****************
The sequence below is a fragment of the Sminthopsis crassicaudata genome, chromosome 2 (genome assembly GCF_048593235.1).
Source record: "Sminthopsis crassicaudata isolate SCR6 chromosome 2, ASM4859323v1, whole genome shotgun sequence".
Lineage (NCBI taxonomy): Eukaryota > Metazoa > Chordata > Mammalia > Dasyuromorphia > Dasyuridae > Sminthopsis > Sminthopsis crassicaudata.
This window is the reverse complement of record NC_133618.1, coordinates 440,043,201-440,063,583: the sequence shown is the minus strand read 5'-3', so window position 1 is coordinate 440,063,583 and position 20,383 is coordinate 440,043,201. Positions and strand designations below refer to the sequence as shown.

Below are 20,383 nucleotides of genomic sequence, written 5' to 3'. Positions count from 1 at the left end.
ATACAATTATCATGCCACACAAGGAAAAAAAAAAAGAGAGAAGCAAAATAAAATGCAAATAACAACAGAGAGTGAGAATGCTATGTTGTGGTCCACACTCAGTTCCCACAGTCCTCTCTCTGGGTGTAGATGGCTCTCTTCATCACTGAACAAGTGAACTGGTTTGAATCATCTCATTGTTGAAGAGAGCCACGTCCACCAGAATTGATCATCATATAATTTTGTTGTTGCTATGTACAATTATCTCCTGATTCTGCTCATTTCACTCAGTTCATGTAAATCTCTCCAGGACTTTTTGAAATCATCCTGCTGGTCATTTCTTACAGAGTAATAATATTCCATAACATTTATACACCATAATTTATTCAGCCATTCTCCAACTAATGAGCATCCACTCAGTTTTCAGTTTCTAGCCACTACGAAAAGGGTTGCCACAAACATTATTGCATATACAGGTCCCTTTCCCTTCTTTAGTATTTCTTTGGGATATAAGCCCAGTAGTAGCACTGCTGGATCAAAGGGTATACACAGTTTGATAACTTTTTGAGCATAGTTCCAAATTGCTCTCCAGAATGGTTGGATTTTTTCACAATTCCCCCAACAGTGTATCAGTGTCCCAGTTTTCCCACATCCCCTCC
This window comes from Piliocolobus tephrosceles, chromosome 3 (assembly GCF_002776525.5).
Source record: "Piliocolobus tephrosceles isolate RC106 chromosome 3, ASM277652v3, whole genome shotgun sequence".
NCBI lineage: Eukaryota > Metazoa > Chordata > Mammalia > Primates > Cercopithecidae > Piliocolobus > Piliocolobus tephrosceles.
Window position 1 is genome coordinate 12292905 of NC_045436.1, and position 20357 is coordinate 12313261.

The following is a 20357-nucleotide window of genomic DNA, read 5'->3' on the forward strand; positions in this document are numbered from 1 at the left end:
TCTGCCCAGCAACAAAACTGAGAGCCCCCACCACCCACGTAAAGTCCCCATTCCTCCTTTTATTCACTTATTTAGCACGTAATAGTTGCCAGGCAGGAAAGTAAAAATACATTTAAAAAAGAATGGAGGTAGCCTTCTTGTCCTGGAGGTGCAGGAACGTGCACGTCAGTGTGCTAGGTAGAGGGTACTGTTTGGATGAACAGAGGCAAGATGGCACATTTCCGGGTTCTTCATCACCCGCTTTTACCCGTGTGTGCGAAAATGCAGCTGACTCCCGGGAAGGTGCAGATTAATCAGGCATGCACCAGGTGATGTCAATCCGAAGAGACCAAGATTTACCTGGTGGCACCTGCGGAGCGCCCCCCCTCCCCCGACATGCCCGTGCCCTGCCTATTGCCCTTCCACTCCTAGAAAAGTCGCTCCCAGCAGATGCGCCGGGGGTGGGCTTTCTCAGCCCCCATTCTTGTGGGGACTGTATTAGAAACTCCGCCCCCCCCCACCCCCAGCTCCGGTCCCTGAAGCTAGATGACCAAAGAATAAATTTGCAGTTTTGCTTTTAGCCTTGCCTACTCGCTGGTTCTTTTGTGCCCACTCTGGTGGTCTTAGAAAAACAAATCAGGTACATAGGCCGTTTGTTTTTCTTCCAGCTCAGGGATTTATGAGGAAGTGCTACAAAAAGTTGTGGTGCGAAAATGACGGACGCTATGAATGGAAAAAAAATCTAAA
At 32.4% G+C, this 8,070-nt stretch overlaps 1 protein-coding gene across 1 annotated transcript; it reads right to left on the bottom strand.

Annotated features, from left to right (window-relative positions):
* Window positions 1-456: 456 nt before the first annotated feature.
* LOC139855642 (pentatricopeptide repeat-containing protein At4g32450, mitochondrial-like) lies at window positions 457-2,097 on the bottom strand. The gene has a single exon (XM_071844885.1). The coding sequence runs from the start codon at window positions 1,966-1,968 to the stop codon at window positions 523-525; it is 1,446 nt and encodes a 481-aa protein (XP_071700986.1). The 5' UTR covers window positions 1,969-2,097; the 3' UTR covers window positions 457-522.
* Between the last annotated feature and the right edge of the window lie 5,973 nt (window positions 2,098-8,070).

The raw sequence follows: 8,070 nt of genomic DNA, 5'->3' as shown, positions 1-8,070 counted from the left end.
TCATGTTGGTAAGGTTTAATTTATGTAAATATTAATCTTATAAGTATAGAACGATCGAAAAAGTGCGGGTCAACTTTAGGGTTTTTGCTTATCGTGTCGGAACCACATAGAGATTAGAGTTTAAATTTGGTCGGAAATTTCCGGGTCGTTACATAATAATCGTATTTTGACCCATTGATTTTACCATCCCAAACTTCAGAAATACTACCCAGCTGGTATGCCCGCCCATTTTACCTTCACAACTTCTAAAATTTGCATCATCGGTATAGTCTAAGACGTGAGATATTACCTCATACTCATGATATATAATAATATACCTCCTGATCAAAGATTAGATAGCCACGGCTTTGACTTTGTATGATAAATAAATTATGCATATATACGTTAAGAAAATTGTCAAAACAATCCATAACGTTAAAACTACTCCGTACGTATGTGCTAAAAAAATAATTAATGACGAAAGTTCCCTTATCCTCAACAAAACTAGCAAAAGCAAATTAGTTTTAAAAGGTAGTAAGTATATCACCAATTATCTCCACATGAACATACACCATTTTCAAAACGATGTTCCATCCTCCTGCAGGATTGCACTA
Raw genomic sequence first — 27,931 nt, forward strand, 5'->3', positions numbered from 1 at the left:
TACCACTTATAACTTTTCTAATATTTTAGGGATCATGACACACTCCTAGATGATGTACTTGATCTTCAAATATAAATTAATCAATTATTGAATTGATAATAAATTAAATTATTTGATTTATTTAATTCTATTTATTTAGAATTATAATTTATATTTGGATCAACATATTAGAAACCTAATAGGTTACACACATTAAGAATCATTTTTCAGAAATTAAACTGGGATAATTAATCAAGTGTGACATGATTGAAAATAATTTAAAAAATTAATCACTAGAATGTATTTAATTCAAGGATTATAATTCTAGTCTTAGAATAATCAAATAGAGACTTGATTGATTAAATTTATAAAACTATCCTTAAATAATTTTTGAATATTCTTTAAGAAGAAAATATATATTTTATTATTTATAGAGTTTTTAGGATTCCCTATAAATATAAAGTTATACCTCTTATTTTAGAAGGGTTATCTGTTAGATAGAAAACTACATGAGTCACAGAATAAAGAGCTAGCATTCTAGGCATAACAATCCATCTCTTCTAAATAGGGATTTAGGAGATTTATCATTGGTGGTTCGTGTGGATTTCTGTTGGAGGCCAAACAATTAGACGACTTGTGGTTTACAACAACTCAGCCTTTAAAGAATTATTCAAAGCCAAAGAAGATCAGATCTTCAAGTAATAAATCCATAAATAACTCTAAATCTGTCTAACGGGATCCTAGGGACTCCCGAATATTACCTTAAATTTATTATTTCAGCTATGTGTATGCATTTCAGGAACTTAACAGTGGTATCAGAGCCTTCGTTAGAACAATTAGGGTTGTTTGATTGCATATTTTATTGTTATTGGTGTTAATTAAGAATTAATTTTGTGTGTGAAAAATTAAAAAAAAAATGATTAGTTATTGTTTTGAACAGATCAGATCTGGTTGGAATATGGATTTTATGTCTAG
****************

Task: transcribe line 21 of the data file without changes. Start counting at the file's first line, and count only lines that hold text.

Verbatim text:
TACCACTTATAACTTTTCTAATATTTTAGGGATCATGACACACTCCTAGATGATGTACTTGATCTTCAAATATAAATTAATCAATTATTGAATTGATAATAAATTAAATTATTTGATTTATTTAATTCTATTTATTTAGAATTATAATTTATATTTGGATCAACATATTAGAAACCTAATAGGTTACACACATTAAGAATCATTTTTCAGAAATTAAACTGGGATAATTAATCAAGTGTGACATGATTGAAAATAATTTAAAAAATTAATCACTAGAATGTATTTAATTCAAGGATTATAATTCTAGTCTTAGAATAATCAAATAGAGACTTGATTGATTAAATTTATAAAACTATCCTTAAATAATTTTTGAATATTCTTTAAGAAGAAAATATATATTTTATTATTTATAGAGTTTTTAGGATTCCCTATAAATATAAAGTTATACCTCTTATTTTAGAAGGGTTATCTGTTAGATAGAAAACTACATGAGTCACAGAATAAAGAGCTAGCATTCTAGGCATAACAATCCATCTCTTCTAAATAGGGATTTAGGAGATTTATCATTGGTGGTTCGTGTGGATTTCTGTTGGAGGCCAAACAATTAGACGACTTGTGGTTTACAACAACTCAGCCTTTAAAGAATTATTCAAAGCCAAAGAAGATCAGATCTTCAAGTAATAAATCCATAAATAACTCTAAATCTGTCTAACGGGATCCTAGGGACTCCCGAATATTACCTTAAATTTATTATTTCAGCTATGTGTATGCATTTCAGGAACTTAACAGTGGTATCAGAGCCTTCGTTAGAACAATTAGGGTTGTTTGATTGCATATTTTATTGTTATTGGTGTTAATTAAGAATTAATTTTGTGTGTGAAAAATTAAAAAAAAAATGATTAGTTATTGTTTTGAACAGATCAGATCTGGTTGGAATATGGATTTTATGTCTAG